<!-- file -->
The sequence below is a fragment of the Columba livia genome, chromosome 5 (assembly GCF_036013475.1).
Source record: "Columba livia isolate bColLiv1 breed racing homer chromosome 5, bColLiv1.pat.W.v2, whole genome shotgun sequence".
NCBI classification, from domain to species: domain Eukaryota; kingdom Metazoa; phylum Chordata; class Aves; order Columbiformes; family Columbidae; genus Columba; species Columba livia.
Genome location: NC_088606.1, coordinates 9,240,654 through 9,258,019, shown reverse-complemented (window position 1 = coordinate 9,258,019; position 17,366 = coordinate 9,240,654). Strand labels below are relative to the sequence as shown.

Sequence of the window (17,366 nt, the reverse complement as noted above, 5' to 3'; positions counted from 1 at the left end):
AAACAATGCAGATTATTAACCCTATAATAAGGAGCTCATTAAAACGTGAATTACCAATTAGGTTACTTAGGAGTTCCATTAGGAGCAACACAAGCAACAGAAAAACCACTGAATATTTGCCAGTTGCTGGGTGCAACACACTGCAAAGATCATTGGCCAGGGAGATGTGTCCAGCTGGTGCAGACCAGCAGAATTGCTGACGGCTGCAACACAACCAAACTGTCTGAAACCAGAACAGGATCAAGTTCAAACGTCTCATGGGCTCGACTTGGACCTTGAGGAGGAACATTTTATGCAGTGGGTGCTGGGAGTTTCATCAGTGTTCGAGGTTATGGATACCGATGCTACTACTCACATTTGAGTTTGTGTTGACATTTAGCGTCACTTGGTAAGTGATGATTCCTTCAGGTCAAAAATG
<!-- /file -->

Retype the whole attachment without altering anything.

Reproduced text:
The sequence below is a fragment of the Columba livia genome, chromosome 5 (assembly GCF_036013475.1).
Source record: "Columba livia isolate bColLiv1 breed racing homer chromosome 5, bColLiv1.pat.W.v2, whole genome shotgun sequence".
NCBI classification, from domain to species: domain Eukaryota; kingdom Metazoa; phylum Chordata; class Aves; order Columbiformes; family Columbidae; genus Columba; species Columba livia.
Genome location: NC_088606.1, coordinates 9,240,654 through 9,258,019, shown reverse-complemented (window position 1 = coordinate 9,258,019; position 17,366 = coordinate 9,240,654). Strand labels below are relative to the sequence as shown.

Sequence of the window (17,366 nt, the reverse complement as noted above, 5' to 3'; positions counted from 1 at the left end):
AAACAATGCAGATTATTAACCCTATAATAAGGAGCTCATTAAAACGTGAATTACCAATTAGGTTACTTAGGAGTTCCATTAGGAGCAACACAAGCAACAGAAAAACCACTGAATATTTGCCAGTTGCTGGGTGCAACACACTGCAAAGATCATTGGCCAGGGAGATGTGTCCAGCTGGTGCAGACCAGCAGAATTGCTGACGGCTGCAACACAACCAAACTGTCTGAAACCAGAACAGGATCAAGTTCAAACGTCTCATGGGCTCGACTTGGACCTTGAGGAGGAACATTTTATGCAGTGGGTGCTGGGAGTTTCATCAGTGTTCGAGGTTATGGATACCGATGCTACTACTCACATTTGAGTTTGTGTTGACATTTAGCGTCACTTGGTAAGTGATGATTCCTTCAGGTCAAAAATG